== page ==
in the planet.


This expedition was made possible by a research permit from the Área de Conservación Marina Isla del Coco (ACMIC). We are especially grateful to Fernando Quirós, Director of ACMIC, for the research permit that allowed us to conduct the expedition; to Geiner Golfín and his staff at Isla del Coco, and the MarViva field staff for their support in the field; and to Jenny Ash and the personnel at ACMIC and Sistema Nacional de Áreas Protegidas (SINAC) for their help and support. Special thanks to Randall Arauz, Jorge Cortés, Jorge Jiménez, Avi Klapfer, Sandra Ramírez, Michael Rothschild, Manuel Ramírez, Fabián Sánchez, Carla Sarquis, Carlos Uribe, and our friends and colleagues at MarViva, Conservation International, The Nature Conservancy, Preservación de Tortugas Marinas, Fundación Amigos Isla del Coco, Centro de Investigación en Ciencias del Mar y Limnología (CIMAR) of the Universidad de Costa Rica, and the Undersea Hunter Group, whose enthusiastic help made this expedition possible. Huge thanks to the crews of the Hanse Explorer and the Argo, who were dedicated and tireless in their efforts to make the expedition a success. The expedition was supported by Google, National Geographic Society, Walton Family Foundation, The Campbell Foundation, Waitt Family Foundation, and private donors. The use of trade names or products does not constitute endorsement by the U.S. Government. This study was performed under the auspices of University of Hawaii Animal Care and Use Protocol 11-1284.


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*Correspondencia a:
Alan M. Friedlander. US Geological Survey, Hawaii Cooperative Fishery Research Unit, University of Hawaii, 2540 Campus Road, Honolulu, Hawaii 96822 USA;
Brian J. Zgliczynski. Center for Marine Biodiversity and Conservation, Scripps Institution of Oceanography, University of California, San Diego, 9500 Gilman Drive, San Diego, California 92093-0202, USA;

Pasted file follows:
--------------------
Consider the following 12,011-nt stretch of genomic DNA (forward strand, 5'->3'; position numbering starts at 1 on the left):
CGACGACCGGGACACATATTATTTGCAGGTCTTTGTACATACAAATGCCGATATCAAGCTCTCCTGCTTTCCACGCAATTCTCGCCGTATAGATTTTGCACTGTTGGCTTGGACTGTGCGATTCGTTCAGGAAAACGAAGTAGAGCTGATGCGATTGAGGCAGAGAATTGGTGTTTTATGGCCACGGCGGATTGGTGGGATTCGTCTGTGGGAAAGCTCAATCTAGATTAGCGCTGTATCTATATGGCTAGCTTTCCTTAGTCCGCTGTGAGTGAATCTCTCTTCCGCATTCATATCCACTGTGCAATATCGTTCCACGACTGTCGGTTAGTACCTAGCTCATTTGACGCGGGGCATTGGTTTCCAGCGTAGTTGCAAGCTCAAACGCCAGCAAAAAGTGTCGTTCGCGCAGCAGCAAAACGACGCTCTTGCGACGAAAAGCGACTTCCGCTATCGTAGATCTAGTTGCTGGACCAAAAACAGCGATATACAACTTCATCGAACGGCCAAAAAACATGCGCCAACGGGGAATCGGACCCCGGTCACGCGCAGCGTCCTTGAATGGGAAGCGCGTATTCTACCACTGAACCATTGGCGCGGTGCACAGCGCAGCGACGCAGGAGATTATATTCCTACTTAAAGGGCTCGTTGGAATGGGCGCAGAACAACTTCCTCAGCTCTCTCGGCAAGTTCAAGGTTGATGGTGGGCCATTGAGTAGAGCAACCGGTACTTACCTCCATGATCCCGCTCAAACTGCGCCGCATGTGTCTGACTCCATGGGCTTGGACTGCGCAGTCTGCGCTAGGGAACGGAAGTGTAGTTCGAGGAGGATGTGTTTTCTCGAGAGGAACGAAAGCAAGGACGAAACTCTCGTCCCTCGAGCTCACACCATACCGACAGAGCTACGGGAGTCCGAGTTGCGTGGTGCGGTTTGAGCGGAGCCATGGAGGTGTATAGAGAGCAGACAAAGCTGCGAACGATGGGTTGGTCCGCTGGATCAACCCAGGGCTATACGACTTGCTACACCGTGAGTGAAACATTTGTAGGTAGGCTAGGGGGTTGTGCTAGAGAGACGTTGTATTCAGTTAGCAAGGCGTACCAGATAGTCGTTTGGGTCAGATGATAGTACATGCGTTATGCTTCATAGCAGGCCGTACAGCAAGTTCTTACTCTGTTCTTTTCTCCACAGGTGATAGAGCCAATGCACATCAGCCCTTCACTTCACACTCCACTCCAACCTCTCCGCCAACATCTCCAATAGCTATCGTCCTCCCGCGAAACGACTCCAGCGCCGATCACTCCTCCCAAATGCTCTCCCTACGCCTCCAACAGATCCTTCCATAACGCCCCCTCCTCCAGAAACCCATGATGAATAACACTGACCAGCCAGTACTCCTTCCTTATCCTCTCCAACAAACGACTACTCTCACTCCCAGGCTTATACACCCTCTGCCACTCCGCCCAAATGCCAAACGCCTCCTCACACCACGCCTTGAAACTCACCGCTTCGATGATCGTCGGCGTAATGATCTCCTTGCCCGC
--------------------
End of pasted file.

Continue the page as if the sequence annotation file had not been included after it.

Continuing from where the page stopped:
Enric Ballesteros. Centre d’Estudis Avançats de Blanes, CSIC, 17300 Blanes, Spain;
Octavio Aburto-Oropeza. Center for Marine Biodiversity and Conservation, Scripps Institution of Oceanography, University of California, San Diego, 9500 Gilman Drive, San Diego, California 92093-0202, USA;
Allan Bolaños. PRETOMA, Apdo. 1203-1100 Tibás, San José, Costa Rica,
Enric Sala. National Geographic Society, Washington DC 20036 USA; Centre d’Estudis Avançats de Blanes, CSIC, 17300 Blanes, Spain.

1. US Geological Survey, Hawaii Cooperative Fishery Research Unit, University of Hawaii, 2540 Campus Road, Honolulu, Hawaii 96822 USA;
2. Center for Marine Biodiversity and Conservation, Scripps Institution of Oceanography, University of California, San Diego, 9500 Gilman Drive, San Diego, California 92093-0202, USA;,,
3. Centre d’Estudis Avançats de Blanes, CSIC, 17300 Blanes, Spain;
4. PRETOMA, Apdo. 1203-1100 Tibás, San José, Costa Rica,
5. National Geographic Society, Washington DC 20036 USA;

Received 05-III-2012. Corrected 20-VII-2012. Accepted 24-IX-2012.